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5: Coordination Chemistry and Crystal Field Theory

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    Learning Objectives

    • Determine oxidation states and assign d-electron counts for transition metals in complexes.
    • Derive the d-orbital splitting patterns for octahedral, elongated octahedral, square pyramidal, square planar, and tetrahedral complexes.
    • For octahedral and tetrahedral complexes, determine the number of unpaired electrons and calculate the crystal field stabilization energy.
    • Know the spectrochemical series, rationalize why different classes of ligands impact the crystal field splitting energy as they do, and use it to predict high vs. low spin complexes, and the colors of transition metal complexes.
    • Use the magnetic moment of transition metal complexes to determine their spin state.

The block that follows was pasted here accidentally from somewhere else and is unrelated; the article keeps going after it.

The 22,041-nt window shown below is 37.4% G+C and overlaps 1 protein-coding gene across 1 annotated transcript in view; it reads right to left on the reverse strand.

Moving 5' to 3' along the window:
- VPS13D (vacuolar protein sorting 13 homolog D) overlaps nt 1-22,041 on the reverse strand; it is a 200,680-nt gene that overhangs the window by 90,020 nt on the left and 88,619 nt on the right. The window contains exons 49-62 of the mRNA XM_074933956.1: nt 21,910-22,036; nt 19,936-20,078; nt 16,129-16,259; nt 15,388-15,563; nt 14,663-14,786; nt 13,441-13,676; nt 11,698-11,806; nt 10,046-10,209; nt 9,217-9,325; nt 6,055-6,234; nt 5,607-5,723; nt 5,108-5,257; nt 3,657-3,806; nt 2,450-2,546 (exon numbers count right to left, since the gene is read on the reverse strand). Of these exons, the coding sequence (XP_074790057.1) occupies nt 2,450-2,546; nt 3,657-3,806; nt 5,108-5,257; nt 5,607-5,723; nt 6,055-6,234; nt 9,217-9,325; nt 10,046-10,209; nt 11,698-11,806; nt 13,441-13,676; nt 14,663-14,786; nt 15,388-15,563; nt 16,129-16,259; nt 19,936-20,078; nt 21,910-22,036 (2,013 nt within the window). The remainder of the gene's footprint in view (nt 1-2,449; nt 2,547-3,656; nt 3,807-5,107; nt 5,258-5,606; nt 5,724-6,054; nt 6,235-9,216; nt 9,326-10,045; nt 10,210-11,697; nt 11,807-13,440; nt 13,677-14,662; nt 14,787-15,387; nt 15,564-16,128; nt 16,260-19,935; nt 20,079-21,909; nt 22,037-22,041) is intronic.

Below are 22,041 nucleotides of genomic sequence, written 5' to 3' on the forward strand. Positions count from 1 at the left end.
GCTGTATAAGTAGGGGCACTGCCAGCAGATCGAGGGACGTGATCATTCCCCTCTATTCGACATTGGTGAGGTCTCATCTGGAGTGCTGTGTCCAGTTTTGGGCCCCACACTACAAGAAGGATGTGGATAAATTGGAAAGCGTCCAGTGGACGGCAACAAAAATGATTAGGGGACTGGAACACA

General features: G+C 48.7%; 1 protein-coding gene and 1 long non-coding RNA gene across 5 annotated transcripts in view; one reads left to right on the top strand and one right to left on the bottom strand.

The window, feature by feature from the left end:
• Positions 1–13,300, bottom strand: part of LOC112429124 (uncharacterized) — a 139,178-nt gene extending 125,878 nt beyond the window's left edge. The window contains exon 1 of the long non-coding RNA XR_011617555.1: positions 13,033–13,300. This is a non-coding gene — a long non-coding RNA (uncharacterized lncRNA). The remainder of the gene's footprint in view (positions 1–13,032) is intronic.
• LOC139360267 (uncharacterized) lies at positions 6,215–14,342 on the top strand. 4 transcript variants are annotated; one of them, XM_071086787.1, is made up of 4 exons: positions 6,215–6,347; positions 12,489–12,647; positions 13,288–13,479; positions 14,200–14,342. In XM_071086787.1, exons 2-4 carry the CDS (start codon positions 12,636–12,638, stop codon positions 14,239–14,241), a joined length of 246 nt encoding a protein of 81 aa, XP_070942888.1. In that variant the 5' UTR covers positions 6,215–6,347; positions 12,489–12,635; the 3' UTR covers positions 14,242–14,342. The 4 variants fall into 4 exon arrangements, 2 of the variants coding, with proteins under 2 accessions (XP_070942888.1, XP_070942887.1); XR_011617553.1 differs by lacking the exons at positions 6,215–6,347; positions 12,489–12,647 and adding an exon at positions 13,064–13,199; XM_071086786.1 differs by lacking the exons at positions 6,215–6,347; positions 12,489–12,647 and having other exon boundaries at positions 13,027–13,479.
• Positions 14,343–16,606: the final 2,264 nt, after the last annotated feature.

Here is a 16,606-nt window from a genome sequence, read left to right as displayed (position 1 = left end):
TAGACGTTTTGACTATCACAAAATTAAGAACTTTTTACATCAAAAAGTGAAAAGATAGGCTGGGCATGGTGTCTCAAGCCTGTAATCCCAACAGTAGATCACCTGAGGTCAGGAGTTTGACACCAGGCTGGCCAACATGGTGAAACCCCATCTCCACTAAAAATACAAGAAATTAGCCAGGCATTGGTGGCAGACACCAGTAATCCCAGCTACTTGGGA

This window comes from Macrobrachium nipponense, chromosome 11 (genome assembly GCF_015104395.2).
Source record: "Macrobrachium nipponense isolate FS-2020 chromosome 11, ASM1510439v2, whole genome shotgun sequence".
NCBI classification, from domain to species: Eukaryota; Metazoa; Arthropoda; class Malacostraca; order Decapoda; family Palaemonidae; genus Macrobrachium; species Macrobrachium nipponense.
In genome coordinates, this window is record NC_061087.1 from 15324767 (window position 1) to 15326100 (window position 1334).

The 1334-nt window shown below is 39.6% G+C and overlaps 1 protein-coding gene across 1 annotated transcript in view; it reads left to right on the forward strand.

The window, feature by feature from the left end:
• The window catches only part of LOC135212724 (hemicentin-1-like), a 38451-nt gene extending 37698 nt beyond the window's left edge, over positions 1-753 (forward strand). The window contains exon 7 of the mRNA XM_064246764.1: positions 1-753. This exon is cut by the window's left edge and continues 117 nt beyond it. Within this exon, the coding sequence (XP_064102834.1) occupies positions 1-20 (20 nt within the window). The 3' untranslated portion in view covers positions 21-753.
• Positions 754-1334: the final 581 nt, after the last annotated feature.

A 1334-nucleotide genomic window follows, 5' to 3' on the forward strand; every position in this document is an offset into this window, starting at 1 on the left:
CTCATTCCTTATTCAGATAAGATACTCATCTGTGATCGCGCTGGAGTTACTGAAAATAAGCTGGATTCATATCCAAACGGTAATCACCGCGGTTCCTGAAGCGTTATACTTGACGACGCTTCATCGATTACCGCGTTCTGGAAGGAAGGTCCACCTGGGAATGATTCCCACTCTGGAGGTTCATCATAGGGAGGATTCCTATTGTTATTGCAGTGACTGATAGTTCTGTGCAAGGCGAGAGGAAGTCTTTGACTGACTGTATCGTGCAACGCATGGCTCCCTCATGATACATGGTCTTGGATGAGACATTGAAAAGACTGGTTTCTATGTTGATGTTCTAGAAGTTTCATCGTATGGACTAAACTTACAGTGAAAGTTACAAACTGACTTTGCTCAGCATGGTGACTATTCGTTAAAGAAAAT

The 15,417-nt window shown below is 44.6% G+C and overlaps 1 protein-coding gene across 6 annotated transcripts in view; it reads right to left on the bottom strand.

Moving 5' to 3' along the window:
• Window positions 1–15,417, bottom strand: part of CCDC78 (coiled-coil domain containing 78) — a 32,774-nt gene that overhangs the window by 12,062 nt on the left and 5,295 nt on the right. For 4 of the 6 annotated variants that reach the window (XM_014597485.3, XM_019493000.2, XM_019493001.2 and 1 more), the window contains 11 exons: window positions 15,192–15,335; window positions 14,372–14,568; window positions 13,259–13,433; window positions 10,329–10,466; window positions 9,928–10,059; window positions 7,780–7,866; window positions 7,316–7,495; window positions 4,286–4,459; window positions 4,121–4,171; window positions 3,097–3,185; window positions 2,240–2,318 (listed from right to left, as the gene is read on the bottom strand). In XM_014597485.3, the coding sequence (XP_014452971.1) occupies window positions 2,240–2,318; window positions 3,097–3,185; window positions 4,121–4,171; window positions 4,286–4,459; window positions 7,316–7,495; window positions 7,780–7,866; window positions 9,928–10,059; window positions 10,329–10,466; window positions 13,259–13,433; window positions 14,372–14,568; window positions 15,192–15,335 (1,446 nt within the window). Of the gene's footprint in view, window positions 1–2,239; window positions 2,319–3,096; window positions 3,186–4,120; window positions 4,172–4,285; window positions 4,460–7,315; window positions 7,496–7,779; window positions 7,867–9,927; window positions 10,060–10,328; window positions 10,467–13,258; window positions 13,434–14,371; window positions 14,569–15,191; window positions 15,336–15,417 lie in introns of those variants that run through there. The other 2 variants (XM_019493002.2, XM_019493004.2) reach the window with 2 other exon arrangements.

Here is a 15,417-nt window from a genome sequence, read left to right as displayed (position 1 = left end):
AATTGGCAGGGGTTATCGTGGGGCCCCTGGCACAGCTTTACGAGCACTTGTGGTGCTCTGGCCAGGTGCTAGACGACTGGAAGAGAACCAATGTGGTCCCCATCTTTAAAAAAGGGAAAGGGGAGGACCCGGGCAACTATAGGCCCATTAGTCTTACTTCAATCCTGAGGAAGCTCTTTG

• Understand the origin of the Jahn-Teller effect and its consequences for complex shape, color, and reactivity.
    • Understand the extra stability of complexes formed by chelating and macrocyclic ligands.

    Coordination compounds (or complexes) are molecules and extended solids that contain bonds between a transition metal ion and one or more ligands. In forming these coordinate covalent bonds, the metal ions act as Lewis acids and the ligands act as Lewis bases. Typically, the ligand has a lone pair of electrons, and the bond is formed by overlap of the molecular orbital containing this electron pair with the d-orbitals of the metal ion.

    This page titled 5: Coordination Chemistry and Crystal Field Theory is shared under a CC BY-SA 4.0 license and was authored, remixed, and/or curated by Chemistry 310 (Wikibook) via source content that was edited to the style and standards of the LibreTexts platform; a detailed edit history is available upon request.